Humpback whale sighted off Miri coast


Friday July 6, 2007

Humpback whale sighted off Miri coast


KUCHING: A humpback whale was sighted off the coast of Miri last month and is the first time the endangered specie has been seen in Malaysian waters.

The dark-grey whale, spotted by a team on aerial marine life survey on June 24, was at least 10m long.

Universiti Malaysia Sabah marine mammal and fishery services lecturer Dr Saifullah A. Jaaman said it was easy to identify the humpback whale because of its distinct physical features and behaviour.

The flippers of the humphack whale made up about one-third of its body and when it dives, it brings up its tail, he told reporters at the Sarawak Forestry office here yesterday.

Dr Saifullah, the survey teams technical advisor, said the migratory humpback whales, which fed on small fish, had been sighted in Philippine waters before. The survey, which took more than two weeks, ended yesterday.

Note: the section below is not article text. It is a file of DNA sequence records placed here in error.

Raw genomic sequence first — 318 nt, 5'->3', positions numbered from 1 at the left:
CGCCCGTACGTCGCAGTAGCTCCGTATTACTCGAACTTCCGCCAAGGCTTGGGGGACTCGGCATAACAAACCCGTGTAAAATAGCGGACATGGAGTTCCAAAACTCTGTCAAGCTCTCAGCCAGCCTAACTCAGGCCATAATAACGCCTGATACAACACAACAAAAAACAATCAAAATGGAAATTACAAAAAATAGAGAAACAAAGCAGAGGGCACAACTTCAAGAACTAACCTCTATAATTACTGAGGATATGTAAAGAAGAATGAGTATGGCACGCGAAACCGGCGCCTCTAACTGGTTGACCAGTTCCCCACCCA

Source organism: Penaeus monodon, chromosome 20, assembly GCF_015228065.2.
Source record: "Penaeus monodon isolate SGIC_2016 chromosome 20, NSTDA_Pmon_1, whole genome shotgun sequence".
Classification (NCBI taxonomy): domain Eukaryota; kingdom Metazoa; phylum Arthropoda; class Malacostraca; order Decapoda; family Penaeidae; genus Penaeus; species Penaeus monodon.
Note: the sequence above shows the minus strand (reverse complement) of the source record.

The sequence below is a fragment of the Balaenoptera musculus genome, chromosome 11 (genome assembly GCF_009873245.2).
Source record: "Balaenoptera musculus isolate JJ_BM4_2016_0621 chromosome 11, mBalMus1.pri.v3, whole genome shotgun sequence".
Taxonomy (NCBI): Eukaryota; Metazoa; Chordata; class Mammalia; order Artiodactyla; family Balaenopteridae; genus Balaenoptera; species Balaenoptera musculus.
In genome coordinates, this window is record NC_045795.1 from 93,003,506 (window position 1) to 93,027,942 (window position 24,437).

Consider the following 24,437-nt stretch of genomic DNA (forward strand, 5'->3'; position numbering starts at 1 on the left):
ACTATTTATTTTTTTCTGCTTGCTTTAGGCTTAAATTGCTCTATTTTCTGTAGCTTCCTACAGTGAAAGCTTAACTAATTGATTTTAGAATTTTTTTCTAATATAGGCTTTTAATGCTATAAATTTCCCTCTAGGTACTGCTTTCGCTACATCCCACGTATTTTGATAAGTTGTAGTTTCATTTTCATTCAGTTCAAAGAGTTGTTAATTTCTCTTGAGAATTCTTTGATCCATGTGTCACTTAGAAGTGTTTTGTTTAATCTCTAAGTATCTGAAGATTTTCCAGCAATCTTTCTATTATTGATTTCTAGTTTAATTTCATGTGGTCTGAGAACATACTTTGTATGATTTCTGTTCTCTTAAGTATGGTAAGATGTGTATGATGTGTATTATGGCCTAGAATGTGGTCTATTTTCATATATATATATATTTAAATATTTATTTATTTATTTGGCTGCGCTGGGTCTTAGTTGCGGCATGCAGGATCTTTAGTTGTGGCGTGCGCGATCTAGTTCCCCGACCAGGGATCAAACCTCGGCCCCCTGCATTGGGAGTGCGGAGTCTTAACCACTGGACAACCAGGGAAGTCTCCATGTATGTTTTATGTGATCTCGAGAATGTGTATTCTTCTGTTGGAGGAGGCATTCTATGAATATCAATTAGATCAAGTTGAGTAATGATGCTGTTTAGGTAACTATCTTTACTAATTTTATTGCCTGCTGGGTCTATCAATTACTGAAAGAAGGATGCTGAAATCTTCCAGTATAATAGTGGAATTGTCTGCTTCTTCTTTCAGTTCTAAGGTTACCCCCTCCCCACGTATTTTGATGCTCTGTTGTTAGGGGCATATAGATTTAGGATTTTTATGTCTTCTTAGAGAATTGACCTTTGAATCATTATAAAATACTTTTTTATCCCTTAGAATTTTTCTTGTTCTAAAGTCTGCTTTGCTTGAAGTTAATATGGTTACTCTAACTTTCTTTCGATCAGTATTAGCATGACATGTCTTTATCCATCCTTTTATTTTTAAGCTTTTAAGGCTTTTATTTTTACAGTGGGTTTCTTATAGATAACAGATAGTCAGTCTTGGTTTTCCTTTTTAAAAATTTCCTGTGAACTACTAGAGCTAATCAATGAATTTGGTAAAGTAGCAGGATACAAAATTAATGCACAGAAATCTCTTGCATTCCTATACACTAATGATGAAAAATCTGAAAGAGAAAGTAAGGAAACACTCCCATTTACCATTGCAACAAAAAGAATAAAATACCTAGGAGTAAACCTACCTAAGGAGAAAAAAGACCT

It was carried out by Sarawak Forestry in collaboration with Universiti Malaysia Sabah and Sabah Wildlife Department.

The team spent about 30 hours in a Cessna aircraft for the survey which covered the stretch of water from Lawas in northern Sarawak to Tanjung Datu in the south.

Sarawak Forestrys chief wildlife warden Wilfred Landong described the sighting of the humpback whale and several other marine animals as most exciting.

He said the team recorded nearly 60 sightings of animals including 13 individual dugongs in three groups, seven whales, some 140 dolphins belonging to four species, nine rays, six sharks and 13 marine turtles.